The Hockey Centre is one of the oldest specialist hockey equipment shops in the country.
Now based in Woking, in Surrey, it was set up over 30 years ago as Bablock Sports, the retail arm for the brand Mercian.
As the brand grew it had to separate from a retail environment and The Hockey Centre was born as a multi-brand hockey specialist catering for the hockey population in the SouthEast of England.
At the time there were very few hockey retailers, a lot of carbooting sales. The Hockey Centre also had a mobile shop in the form of a double decker bus and went around all the hockey festivals, taking product out to the players.
Shop manager Ted Warren (pictured) said: “Over thirty years the business has seen many changes, recessions, the advent of mail order and then the internet.
“But over the last three years, the change in focus has been a more visible digital presence with a high-quality e-commerce platform, an increased stock position in store and an improved retail environment to service the high level of foot traffic that we have and finally an extensive staff training programme to give out the best level of information possible to the consumer.”
They believe that building and maintaining strong links with with local hockey clubs is essential to their success.
Warren said: “It is an area of business that we will be focussing on in the coming year. Our relationship with local clubs is very important to us. Offering club-specific deals, making club clothing agreements and then making those club members feel welcome and part of a Hockey Centre community. We have a great level of foot traffic but we have not promoted the business in a targeted way to some local clubs and their members. So we will be making agreements with clubs that benefit them and their members.”
But they also have to battle a problem that is common to many high street retailers today, parking and the internet.
Warren added: “Parking for our retail customers is a constant challenge, as our business grows we constantly struggle to have enough parking for the increasing number of customers, but we have altered the front of the business to try and address that. The internet is also a challenge, to stay on top of digital trends so that we appear near the top of search rankings and maximise, platforms like Facebook and Google constantly change how they analyse retailers and so we have to stay on top of those changes. Fortunately, we have some partners within the business who are experts in that field and are driving that side forwards.”
And The Hockey Centre keeps a close eye on the marketplace when they select new products. They want to be able to give their customers what they want, when they want it.
Warren said: “We have to be aware of the brands that exist in the market, looking at international tournaments to spot what the top athletes are using across the world. We also look at competitor offerings to see what else is around and monitor three or four social media platforms to see what is hot and on the way up and what is going the other way.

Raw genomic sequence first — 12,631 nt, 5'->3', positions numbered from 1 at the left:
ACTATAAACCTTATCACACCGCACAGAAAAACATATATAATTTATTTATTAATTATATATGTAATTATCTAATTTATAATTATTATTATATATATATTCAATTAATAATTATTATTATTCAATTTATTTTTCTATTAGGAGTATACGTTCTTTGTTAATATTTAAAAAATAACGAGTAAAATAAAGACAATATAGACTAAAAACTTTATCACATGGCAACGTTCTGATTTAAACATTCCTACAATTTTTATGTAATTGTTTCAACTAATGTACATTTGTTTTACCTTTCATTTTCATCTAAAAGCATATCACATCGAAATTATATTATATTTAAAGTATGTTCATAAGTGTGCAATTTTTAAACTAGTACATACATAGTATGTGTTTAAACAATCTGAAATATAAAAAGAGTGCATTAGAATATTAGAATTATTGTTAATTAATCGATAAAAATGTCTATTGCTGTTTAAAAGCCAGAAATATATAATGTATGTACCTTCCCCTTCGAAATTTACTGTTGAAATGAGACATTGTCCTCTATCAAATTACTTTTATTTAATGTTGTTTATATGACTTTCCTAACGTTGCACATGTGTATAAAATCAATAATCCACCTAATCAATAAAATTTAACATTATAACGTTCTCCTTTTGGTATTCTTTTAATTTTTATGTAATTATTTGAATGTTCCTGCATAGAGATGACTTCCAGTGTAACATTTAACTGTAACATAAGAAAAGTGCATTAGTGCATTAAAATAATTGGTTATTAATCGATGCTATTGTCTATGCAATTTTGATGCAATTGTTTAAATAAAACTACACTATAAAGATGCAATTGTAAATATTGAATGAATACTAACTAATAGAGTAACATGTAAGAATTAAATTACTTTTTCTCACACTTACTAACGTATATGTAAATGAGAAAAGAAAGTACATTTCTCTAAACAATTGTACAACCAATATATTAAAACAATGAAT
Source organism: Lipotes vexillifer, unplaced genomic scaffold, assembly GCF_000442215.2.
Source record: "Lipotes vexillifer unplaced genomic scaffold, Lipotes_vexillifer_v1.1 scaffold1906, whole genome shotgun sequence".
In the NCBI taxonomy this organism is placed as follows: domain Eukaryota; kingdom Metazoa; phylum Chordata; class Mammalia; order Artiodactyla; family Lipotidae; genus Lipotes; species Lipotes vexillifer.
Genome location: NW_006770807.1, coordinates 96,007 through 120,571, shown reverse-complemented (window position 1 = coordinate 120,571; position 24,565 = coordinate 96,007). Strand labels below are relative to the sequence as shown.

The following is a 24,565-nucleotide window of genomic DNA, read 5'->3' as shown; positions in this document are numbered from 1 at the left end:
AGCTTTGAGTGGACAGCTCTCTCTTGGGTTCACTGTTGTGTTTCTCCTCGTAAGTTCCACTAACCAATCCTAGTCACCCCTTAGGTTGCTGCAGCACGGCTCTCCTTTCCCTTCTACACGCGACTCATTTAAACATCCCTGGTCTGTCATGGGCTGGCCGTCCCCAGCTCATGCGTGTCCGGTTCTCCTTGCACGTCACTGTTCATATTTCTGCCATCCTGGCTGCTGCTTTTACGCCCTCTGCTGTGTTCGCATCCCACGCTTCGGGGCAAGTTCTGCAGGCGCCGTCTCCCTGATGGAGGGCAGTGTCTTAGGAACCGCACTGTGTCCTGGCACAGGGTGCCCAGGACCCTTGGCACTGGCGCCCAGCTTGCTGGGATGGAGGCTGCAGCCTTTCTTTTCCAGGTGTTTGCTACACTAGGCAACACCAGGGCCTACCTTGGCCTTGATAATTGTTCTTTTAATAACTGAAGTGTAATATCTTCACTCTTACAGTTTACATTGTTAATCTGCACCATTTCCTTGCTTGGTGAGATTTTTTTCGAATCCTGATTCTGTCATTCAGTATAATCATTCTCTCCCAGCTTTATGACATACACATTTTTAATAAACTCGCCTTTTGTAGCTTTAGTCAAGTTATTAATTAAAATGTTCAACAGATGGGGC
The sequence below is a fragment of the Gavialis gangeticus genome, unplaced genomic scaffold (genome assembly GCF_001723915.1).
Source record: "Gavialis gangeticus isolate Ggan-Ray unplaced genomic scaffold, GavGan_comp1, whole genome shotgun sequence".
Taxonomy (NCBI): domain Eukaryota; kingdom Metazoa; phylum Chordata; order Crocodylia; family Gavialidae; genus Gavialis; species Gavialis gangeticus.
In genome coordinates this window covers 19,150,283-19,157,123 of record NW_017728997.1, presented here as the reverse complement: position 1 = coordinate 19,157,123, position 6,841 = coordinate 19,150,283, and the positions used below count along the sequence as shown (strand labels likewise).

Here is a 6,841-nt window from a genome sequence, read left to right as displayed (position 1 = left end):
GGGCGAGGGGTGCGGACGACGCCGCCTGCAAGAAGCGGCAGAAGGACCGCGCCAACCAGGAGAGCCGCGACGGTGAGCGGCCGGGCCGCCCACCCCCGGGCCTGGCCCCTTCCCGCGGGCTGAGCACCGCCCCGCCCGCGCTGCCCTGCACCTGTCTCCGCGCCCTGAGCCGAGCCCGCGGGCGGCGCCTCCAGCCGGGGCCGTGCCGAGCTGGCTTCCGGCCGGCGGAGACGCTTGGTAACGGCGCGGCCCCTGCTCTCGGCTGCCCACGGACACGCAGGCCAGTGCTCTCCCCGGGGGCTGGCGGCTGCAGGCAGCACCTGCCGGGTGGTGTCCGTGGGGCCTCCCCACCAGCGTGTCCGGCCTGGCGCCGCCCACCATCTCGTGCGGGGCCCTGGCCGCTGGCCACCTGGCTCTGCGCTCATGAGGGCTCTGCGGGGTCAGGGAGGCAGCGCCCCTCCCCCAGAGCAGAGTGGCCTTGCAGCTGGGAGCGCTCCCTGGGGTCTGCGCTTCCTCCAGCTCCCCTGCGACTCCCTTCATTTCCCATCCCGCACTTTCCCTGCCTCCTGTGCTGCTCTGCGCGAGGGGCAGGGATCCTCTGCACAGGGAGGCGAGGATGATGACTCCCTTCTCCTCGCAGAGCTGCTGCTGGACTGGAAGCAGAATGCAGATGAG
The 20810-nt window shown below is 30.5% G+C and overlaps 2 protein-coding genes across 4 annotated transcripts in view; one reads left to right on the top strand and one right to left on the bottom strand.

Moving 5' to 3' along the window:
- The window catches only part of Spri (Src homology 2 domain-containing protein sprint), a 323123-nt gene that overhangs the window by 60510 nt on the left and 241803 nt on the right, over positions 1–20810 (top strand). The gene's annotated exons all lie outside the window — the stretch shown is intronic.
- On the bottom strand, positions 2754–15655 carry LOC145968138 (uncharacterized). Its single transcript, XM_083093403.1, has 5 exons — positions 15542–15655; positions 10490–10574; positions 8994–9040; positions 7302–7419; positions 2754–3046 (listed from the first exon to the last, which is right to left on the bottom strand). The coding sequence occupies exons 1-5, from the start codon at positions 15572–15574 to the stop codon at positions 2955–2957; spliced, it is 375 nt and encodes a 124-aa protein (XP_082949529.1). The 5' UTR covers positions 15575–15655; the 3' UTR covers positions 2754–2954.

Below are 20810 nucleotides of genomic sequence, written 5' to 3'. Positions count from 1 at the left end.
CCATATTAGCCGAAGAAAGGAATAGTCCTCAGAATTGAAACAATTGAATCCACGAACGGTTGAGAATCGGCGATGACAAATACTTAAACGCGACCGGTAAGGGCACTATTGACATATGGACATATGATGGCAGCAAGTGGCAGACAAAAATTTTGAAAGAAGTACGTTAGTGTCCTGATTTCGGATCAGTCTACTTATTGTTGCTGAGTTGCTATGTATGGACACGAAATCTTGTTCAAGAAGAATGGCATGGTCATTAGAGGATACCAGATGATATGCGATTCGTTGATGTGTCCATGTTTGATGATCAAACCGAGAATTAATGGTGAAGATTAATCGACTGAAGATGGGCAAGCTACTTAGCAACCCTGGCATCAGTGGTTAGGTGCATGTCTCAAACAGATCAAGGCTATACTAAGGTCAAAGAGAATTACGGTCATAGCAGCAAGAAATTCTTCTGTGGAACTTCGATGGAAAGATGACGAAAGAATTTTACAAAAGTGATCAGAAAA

“There are then also the niche brands where a player or coach may do something with a brand at a local club or school, promoting it more than usual and directing players in store for those products. We need to understand and service that demand.”
Tommy Alexander, a hockey expert at the store, also keeps his eye on what trends may be coming up in the game.
He said: “There will be new stick bends and head shapes from a number of brands. Triple core technology has now proven itself and will also be in some sticks as it enhances stiffness and therefore potential hitting power. More players are using right and left hand gloves so we will see some of those come into stock and also some new shell shapes in shinguards.”
The Hockey Centre attempts to stay ahead of the competition by focusing on three key areas. They make sure they have a good level of stock for as much of the season as possible, working as closely with brands as possible to place good stock orders and then top-up regularly.
They are training their staff to have a high-level of knowledge about all the products so that they can advise customers as well as possible, in-store, on the phone and online.
And finally, they promote the business on social media, increasing awareness of what they do and creating the maximum number of opportunities to sell. But they also offer innovative services to their customers.
Alexander added: “We have an in-store area called Goalie Gear where clubs, schools or just individuals can book an appointment to come in, discuss the complicated world of goalkeeping with an expert and buy from a full range of kit, available there and then. We believe it is one of only two or three similar services in the whole country.”